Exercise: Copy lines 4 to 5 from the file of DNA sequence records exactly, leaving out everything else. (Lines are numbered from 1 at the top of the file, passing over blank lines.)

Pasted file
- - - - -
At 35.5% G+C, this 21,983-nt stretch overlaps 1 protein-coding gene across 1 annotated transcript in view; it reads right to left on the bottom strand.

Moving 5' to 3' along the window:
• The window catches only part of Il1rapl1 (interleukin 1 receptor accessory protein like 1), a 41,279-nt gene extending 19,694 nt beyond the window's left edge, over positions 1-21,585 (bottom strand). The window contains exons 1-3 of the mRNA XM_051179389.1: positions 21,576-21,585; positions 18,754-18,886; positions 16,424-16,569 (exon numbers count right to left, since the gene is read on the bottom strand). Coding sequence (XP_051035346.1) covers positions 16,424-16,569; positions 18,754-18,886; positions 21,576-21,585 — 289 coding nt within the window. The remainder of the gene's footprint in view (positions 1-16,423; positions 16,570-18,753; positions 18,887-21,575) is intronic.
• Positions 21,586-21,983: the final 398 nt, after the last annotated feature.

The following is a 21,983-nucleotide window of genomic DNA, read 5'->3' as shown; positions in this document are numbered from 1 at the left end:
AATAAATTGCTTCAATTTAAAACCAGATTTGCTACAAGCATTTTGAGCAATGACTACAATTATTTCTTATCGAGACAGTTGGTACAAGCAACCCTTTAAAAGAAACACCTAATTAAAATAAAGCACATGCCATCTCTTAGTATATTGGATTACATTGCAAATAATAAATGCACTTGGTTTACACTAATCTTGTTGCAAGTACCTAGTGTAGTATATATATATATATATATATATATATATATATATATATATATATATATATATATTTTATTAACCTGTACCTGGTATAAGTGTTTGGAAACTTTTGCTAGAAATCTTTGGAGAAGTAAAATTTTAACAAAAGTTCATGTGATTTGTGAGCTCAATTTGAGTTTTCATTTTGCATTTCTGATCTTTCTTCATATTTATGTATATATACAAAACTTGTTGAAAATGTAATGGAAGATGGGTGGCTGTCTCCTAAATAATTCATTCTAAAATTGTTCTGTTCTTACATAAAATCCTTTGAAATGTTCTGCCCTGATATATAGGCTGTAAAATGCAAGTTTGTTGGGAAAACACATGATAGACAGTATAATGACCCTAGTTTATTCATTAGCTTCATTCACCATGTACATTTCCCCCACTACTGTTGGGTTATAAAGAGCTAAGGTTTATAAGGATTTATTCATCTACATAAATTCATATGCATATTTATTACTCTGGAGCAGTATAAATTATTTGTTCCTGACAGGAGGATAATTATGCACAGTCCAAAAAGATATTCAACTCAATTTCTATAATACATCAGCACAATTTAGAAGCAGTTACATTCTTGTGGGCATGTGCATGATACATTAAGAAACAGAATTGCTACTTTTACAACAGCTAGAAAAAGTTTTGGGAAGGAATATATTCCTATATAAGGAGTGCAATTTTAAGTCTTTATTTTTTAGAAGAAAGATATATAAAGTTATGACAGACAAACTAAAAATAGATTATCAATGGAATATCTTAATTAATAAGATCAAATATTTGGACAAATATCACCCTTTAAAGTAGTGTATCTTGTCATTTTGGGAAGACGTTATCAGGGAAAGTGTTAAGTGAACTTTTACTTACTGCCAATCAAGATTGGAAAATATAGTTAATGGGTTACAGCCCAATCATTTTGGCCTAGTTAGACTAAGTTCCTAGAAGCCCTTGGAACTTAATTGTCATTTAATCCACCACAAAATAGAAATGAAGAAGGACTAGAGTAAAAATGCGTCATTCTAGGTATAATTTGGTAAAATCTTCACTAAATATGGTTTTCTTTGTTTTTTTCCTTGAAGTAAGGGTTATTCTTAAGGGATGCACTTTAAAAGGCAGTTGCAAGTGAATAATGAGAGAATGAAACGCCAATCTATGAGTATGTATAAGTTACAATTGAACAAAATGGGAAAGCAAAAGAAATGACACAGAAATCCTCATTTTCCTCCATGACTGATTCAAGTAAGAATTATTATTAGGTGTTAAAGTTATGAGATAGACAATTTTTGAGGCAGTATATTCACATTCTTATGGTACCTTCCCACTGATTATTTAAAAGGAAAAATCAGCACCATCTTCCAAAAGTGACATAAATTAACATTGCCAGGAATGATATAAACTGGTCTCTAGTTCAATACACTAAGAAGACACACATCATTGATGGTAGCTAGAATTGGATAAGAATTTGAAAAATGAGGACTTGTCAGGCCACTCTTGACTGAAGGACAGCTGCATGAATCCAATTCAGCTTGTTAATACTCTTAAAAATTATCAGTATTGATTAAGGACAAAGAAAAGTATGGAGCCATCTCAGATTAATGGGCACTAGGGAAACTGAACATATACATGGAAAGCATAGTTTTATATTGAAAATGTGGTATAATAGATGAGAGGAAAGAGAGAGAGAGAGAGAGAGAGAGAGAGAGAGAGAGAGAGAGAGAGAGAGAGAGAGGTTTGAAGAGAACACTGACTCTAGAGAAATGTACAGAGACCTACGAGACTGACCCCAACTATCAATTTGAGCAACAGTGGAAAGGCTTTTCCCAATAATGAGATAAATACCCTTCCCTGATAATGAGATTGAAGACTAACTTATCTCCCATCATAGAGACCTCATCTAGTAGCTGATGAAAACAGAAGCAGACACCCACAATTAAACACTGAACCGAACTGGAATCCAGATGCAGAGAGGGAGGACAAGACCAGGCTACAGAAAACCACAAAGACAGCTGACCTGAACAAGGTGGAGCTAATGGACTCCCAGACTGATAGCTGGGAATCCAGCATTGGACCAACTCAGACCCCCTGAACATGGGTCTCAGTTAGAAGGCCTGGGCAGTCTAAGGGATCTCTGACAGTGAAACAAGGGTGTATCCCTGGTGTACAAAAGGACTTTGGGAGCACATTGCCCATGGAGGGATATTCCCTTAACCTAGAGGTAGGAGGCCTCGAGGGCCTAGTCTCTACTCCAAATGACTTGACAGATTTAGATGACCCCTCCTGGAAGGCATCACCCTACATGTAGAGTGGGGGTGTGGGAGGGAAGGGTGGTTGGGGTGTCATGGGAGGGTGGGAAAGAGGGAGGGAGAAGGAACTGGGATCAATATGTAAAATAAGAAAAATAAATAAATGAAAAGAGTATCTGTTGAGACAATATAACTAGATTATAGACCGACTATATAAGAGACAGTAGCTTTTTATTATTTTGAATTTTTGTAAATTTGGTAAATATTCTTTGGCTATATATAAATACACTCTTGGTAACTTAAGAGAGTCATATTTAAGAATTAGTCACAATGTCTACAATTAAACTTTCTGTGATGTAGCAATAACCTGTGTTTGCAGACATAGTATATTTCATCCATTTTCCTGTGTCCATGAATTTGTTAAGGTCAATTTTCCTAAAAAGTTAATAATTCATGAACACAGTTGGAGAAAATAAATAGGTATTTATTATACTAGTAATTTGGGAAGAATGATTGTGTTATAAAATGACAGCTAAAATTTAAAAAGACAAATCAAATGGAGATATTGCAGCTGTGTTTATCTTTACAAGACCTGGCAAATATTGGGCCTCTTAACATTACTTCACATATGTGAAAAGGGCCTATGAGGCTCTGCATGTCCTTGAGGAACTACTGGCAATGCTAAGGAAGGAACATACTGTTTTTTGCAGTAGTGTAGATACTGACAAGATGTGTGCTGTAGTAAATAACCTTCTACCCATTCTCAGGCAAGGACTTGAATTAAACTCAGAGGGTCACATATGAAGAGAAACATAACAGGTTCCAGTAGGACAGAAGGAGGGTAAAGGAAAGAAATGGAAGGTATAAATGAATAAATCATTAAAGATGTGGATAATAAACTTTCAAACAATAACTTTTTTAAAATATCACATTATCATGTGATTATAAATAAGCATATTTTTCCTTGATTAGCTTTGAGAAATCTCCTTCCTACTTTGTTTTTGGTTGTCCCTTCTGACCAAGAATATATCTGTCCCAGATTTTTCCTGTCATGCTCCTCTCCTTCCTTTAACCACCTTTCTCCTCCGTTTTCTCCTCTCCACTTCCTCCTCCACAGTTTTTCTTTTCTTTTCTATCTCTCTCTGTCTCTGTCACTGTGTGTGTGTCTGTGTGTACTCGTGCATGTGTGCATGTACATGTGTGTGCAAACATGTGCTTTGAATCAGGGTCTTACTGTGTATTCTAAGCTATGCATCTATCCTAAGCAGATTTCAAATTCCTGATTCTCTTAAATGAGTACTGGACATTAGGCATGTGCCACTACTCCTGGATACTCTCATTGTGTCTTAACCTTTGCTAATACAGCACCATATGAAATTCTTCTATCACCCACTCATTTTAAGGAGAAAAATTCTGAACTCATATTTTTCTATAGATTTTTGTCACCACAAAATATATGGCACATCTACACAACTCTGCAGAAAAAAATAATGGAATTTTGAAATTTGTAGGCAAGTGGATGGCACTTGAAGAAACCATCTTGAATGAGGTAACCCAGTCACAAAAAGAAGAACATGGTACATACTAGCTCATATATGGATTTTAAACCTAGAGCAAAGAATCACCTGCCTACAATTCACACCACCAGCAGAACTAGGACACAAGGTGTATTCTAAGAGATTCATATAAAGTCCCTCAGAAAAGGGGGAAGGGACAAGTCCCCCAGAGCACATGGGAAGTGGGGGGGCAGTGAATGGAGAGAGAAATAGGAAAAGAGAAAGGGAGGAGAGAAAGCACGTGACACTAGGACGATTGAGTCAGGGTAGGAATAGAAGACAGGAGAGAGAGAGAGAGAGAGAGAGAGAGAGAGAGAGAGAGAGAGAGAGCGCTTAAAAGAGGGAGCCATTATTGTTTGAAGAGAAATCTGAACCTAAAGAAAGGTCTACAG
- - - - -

• Positions 21,586-21,983: the final 398 nt, after the last annotated feature.

The following is a 21,983-nucleotide window of genomic DNA, read 5'->3' as shown; positions in this document are numbered from 1 at the left end: